Tech companies should no longer be able to excuse their own inattention or negligence by arguing that “there’s too much data” for them to monitor. That wealth of data is the source of their profits, and the sheer abundance of content on their platforms is what makes their AIs so potent. While they should enjoy a reasonable degree of protection against liability for what someone else posts on their site, this should apply only to passive content that the platforms do not in any way recommend to other users. Active content that is algorithmically pushed out to millions of people to generate revenue is a different matter. Indeed, it is just like traditional publishing, only much more powerful.
If a daily newspaper publishes a commentary by a terrorist, some readers will probably stop subscribing. But since most individuals do not want to walk away from their existing online social networks, we need government regulation to re-empower consumers.
First, the largest platform companies should be broken up to create more intense competition between recommendation algorithms and their trainers. But for this to work in the public’s interest, platforms also must be required to allow a user’s social network to be transferred to a different platform. The same “interoperability” rationale allows you to keep your cell-phone number when you change carriers. Social-media and digital-content consumers should be able to vote with their feet when they don’t like what a platform is promoting.
Second, and even more importantly, we need to force an adjustment in the prevailing Big Tech business model, which is based on harvesting vast amounts of user data and monetising it through digital-advertising sales. This business model explains why disinformation, outrage, and insecurity are so prevalent online. Emotional manipulation maximises user engagement, enabling more intrusive data collection and higher profits.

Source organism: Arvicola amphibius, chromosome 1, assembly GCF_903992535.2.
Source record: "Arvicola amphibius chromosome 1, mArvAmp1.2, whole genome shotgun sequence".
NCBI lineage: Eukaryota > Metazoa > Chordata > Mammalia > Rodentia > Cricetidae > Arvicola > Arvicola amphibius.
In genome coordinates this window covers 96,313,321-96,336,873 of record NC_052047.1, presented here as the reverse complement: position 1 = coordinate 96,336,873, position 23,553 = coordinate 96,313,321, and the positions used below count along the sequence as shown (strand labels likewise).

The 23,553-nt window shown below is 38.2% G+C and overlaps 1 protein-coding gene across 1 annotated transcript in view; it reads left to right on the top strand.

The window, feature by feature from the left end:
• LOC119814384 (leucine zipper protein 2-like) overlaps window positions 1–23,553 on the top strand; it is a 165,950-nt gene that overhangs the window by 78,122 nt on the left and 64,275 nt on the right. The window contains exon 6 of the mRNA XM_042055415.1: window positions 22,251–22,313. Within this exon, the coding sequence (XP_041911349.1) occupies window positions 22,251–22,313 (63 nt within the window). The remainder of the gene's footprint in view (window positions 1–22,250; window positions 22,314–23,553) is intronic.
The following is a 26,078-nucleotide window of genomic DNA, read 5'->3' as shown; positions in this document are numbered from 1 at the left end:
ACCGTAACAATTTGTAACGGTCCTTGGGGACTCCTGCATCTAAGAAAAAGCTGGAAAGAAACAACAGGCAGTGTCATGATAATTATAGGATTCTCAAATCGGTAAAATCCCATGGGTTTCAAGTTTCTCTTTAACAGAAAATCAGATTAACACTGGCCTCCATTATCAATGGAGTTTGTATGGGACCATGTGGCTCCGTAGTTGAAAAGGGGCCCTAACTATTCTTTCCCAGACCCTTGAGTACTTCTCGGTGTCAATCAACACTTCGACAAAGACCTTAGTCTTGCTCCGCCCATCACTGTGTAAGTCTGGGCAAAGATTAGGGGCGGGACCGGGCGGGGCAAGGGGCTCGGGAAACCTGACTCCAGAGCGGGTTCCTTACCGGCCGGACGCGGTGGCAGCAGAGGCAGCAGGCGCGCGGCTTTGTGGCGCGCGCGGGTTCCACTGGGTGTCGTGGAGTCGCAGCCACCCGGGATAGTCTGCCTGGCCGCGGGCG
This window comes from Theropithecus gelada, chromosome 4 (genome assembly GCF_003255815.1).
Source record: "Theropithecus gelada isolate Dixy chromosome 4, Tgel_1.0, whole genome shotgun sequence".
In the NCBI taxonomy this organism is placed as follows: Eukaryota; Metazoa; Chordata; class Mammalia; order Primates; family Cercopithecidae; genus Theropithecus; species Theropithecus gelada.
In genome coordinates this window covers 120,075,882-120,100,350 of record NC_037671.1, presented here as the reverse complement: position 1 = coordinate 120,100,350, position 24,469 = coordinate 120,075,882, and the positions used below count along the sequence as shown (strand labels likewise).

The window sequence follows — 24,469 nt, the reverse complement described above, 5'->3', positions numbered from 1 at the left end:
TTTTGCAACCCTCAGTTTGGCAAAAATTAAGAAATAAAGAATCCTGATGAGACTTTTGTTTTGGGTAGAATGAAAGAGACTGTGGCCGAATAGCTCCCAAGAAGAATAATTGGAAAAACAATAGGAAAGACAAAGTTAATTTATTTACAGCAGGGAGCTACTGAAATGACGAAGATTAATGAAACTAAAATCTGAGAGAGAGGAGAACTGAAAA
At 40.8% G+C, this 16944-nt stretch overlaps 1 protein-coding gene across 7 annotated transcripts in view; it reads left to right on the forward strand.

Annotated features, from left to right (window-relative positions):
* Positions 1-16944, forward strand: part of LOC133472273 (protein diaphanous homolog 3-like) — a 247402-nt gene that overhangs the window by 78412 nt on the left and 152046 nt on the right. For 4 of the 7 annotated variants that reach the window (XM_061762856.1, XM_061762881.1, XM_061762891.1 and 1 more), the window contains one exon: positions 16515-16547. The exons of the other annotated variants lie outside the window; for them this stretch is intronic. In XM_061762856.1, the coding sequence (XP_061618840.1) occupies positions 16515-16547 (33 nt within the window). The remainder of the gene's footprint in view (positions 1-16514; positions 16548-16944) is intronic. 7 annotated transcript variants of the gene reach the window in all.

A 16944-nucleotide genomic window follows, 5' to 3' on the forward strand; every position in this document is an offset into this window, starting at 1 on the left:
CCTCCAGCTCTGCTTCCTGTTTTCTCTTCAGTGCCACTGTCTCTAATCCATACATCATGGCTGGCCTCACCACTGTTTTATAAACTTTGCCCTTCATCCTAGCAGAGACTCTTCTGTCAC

A tax on digital advertising is one of the only practical ways to change this extraordinarily destructive business model. It would reduce platforms’ temptation to maximise user engagement through emotional manipulation; and, if coupled with limits on data collection, it would provide incentives to develop alternative approaches, such as subscription-based models.
Another advantage of a digital-advertising tax is that it could be set even higher for content promoted to people under 21. Selling cigarettes or alcohol to minors is a serious criminal offense. While it is not feasible to forbid young people from seeing content that damages their mental health, a high rate of taxation on advertising revenues derived from promoting such material is entirely appropriate. The proceeds could be devoted to strengthening mental-health programmes, not least those for teen suicide prevention. If there is any doubt about which content is hurting young people, we can just ask the AI recommendation algorithm.
Daron Acemoglu is Professor of Economics at MIT and Simon Johnson, a former chief economist at the International Monetary Fund, is a professor at MIT’s Sloan School of Management. They are co-authors of the forthcoming 'Power and Progress: Our Thousand-Year Struggle Over Technology and Prosperity'.
— Project Syndicate